Thanks to Zachary and Oran for this week’s topic, some little animals that bounce around like tiny kangaroos!
Williams’s jerboa [picture by Mohammad Amin Ghaffari – https://www.inaturalist.org/photos/177950563, CC BY 4.0, https://commons.wikimedia.org/w/index.php?curid=115769436]:
A drawing of a jerboa skeleton. LEGS FOR DAYS:
The San Quintin kangaroo rat lives! [photo from article linked above]
Welcome to Strange Animals Podcast. I’m your host, Kate Shaw.
This week we’re going to learn about two cute little animals suggested by Zachary and Oran! Both of these animals are rodents but although they look remarkably alike in some unusual ways, they’re not actually all that closely related.
First, Zachary suggested the jerboa. We talked about the pygmy jerboa in episode 136, but we haven’t talked about jerboas in general. It’s a small rodent that’s native to the deserts of Asia, north Africa, and the Middle East. It’s usually brown or tan with some darker shading on the back and tail. It looks sort of like a gerbil with long ears, long hind legs, and a tuft at the end of the tail. Its front legs are short and it has an adorable whiskery nose.
The reason the jerboa’s hind legs are so long while its front legs are really short is that it jumps around on its hind legs like a kangaroo. Not only can it jump really fast, up to 15 mph, or 24 km/h, it can change directions incredibly fast too. This helps it evade predators, because most animals are fastest when running in a straight line. The jerboa bounces in all sorts of directions, hopping or just running on its long hind legs, with its long tail held out for balance. It can also run on all fours with its short front legs helping it maneuver, but for the most part it’s a bipedal animal. It has tufts of stiff hairs under its toes that help it run through loose sand.
The jerboa eats plants, although sometimes if it finds a nice juicy insect it will eat it too. Mostly it just eats leaves, bulbs, roots, and some seeds. It gets all of the moisture it needs from its diet, which is good because it lives in the desert where there’s not much water available.
Some species of jerboa mainly eat insects and spiders, and some have short ears instead of long ears. This is the case for the thick-tailed pygmy jerboa that lives in parts of China, Mongolia, and Russia. Its head and body only measures about two inches long, or almost 5 cm, but its tail is twice that length. The reason it’s called a thick-tailed jerboa is because it stores fat at the base of its tail, which makes the tail look thick compared to many rodent tails.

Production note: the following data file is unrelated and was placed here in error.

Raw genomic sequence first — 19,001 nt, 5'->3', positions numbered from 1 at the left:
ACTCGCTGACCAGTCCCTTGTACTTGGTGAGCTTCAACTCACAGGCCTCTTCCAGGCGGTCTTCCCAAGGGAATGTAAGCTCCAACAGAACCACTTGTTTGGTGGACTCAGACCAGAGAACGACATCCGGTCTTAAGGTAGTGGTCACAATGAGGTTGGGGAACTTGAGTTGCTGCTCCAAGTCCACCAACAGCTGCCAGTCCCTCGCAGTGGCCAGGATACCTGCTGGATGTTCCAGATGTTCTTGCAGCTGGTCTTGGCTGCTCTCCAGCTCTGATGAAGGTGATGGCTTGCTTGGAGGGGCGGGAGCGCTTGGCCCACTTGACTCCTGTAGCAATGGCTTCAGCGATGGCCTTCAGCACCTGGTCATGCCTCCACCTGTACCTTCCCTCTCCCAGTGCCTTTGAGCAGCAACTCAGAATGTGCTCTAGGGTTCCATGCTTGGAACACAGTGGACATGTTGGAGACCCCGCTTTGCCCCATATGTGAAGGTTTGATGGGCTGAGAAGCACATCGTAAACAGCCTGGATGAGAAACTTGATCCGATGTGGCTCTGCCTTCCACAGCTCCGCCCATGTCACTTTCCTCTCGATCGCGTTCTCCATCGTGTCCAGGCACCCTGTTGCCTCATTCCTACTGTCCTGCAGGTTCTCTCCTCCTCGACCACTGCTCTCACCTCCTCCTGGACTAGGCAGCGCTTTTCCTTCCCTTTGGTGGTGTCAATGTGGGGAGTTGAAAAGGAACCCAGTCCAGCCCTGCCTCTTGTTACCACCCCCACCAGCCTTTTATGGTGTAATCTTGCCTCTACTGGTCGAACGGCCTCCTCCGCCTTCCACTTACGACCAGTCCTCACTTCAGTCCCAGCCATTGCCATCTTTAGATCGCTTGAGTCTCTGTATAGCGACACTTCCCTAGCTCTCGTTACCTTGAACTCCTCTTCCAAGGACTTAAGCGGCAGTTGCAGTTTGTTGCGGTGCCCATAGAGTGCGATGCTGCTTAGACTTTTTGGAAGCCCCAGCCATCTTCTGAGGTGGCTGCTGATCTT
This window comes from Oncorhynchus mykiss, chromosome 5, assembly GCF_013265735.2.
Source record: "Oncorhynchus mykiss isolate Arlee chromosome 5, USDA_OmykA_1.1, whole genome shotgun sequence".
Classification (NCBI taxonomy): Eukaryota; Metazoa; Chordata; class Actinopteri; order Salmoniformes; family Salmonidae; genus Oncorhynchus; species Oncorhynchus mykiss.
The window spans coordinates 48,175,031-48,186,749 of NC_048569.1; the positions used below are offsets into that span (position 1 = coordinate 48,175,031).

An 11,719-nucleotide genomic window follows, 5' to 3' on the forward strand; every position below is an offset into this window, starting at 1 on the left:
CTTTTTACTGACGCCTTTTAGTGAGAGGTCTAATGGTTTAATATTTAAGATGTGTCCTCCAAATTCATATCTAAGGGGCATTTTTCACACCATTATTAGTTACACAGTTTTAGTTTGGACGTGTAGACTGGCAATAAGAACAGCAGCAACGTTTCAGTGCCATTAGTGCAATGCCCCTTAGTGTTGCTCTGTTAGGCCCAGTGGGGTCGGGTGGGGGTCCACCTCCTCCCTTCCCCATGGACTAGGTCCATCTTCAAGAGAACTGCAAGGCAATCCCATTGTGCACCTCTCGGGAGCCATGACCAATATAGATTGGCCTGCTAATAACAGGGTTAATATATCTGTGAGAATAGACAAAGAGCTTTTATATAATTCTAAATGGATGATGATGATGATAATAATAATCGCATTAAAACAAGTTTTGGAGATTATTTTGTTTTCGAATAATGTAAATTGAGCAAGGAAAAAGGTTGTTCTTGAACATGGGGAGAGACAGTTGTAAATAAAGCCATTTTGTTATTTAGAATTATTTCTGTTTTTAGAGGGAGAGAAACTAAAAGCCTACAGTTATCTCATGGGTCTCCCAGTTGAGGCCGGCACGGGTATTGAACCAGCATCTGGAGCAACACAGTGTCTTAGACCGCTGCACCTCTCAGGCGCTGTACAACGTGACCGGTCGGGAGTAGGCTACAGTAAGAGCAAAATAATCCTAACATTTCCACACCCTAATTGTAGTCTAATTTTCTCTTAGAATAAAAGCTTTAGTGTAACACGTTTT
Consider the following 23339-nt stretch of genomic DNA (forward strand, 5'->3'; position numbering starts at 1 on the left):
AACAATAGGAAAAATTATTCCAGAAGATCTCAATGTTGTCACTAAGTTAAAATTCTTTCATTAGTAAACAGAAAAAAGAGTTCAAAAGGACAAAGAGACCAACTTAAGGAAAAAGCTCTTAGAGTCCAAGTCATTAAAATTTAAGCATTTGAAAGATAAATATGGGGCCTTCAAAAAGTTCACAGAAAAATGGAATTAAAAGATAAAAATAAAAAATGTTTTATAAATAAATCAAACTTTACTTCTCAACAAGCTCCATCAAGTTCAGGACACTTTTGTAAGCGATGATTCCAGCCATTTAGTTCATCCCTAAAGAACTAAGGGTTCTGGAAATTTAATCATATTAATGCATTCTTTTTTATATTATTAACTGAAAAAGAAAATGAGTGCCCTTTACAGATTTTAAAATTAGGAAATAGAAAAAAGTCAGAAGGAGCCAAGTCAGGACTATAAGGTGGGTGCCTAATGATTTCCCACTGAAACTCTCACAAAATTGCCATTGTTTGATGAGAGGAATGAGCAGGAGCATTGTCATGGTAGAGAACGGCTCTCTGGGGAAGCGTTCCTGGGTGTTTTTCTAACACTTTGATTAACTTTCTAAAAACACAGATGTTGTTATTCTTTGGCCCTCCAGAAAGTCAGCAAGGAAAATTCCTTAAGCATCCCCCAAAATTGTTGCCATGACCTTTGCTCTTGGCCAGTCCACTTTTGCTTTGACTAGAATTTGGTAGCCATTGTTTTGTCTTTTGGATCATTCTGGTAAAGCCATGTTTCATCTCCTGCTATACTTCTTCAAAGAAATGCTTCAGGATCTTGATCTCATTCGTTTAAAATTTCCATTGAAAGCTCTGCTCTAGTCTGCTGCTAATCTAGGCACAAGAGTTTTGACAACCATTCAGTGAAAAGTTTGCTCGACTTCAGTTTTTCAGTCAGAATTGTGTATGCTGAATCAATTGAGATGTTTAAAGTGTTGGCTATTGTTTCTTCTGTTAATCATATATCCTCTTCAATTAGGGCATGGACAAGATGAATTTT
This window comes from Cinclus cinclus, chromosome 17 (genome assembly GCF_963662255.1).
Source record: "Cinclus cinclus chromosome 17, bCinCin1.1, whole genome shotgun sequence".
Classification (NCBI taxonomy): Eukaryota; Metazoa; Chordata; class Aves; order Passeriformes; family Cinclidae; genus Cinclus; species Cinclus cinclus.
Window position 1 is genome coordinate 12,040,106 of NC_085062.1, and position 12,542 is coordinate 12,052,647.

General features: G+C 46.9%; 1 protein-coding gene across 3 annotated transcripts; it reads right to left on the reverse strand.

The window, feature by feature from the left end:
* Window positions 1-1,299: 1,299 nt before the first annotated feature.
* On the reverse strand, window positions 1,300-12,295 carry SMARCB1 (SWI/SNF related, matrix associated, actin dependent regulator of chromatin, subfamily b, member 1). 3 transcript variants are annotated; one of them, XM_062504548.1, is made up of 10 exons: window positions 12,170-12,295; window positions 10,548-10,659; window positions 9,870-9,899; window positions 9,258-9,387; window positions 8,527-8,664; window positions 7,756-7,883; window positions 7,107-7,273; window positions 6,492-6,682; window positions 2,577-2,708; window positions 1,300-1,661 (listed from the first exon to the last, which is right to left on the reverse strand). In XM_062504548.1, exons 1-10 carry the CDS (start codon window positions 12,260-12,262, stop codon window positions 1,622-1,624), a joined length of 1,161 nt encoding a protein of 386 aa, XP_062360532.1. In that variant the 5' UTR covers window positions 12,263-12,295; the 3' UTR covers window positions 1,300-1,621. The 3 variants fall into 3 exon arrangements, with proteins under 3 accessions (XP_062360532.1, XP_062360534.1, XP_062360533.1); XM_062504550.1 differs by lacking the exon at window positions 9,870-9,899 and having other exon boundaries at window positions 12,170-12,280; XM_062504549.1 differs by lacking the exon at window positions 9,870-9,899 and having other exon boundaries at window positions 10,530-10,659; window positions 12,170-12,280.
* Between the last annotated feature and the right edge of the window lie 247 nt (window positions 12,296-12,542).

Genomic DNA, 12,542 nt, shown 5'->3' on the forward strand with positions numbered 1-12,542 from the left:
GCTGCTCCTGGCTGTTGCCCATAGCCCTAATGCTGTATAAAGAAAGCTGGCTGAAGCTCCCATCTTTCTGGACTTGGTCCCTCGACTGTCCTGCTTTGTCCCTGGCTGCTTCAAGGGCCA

The jerboa is mostly active at dawn and dusk, although some species are fully nocturnal. It spends the day in a burrow it digs in sand or dirt. A jerboa will usually have more than one burrow in its territory, with the entrances usually hidden under a bush or some other plant. Different burrows have different purposes. Some have numerous entrances and lots of side tunnels but are relatively shallow, which is useful if the jerboa lives in an area with a rainy season. A shallow burrow won’t flood if it rains a lot. Some burrows are temporary, which the jerboa may dig if it’s out and about during the day looking for food. A mother jerboa will dig a burrow with a roomy nesting chamber to raise her babies, and a jerboa’s winter burrow has a nesting chamber that’s deep underground to help it stay warm. Some species of jerboa construct unusual burrows, like the lesser Egyptian jerboa that has spiral-shaped burrows with storage chambers. Most jerboas are solitary animals, although sometimes a group will hibernate together in winter to help everyone stay warmer.
Scientists have been studying the jerboa to learn how different animals have evolved radically different leg lengths. The jerboa’s incredibly long hind legs are very different from its very short front legs, but it evolved from animals that had four short legs. But jerboas are born with four short legs, and as the babies grow up their hind legs grow longer and longer.
The jerboa is an incredibly efficient runner. Some species can jump as far as six feet in a single bound, or 1.8 meters, and up to three feet, or 90 cm, straight up.
The jerboa isn’t the only rodent that hops on its hind legs like a kangaroo. The kangaroo rat does too, and it’s Oran’s suggestion. Oran pointed out that a long time ago, I think in the humans episode, I said that humans are the only fully bipedal mammal, meaning we only ever walk on our hind legs. (Crawling when you’re a baby or trying to find something under the couch don’t count.) I was wrong about that for sure, because the kangaroo rat, the jerboa, and a few other mammals are also bipedal.
The kangaroo rat is native to parts of western North America. It looks a lot like a jerboa, with long hind legs and a long tail, although its ears are smaller. But the kangaroo rat and the jerboa aren’t closely related, although both are rodents. Their similarities are due to convergent evolution, since both animals live in very similar environments with the same selective pressures.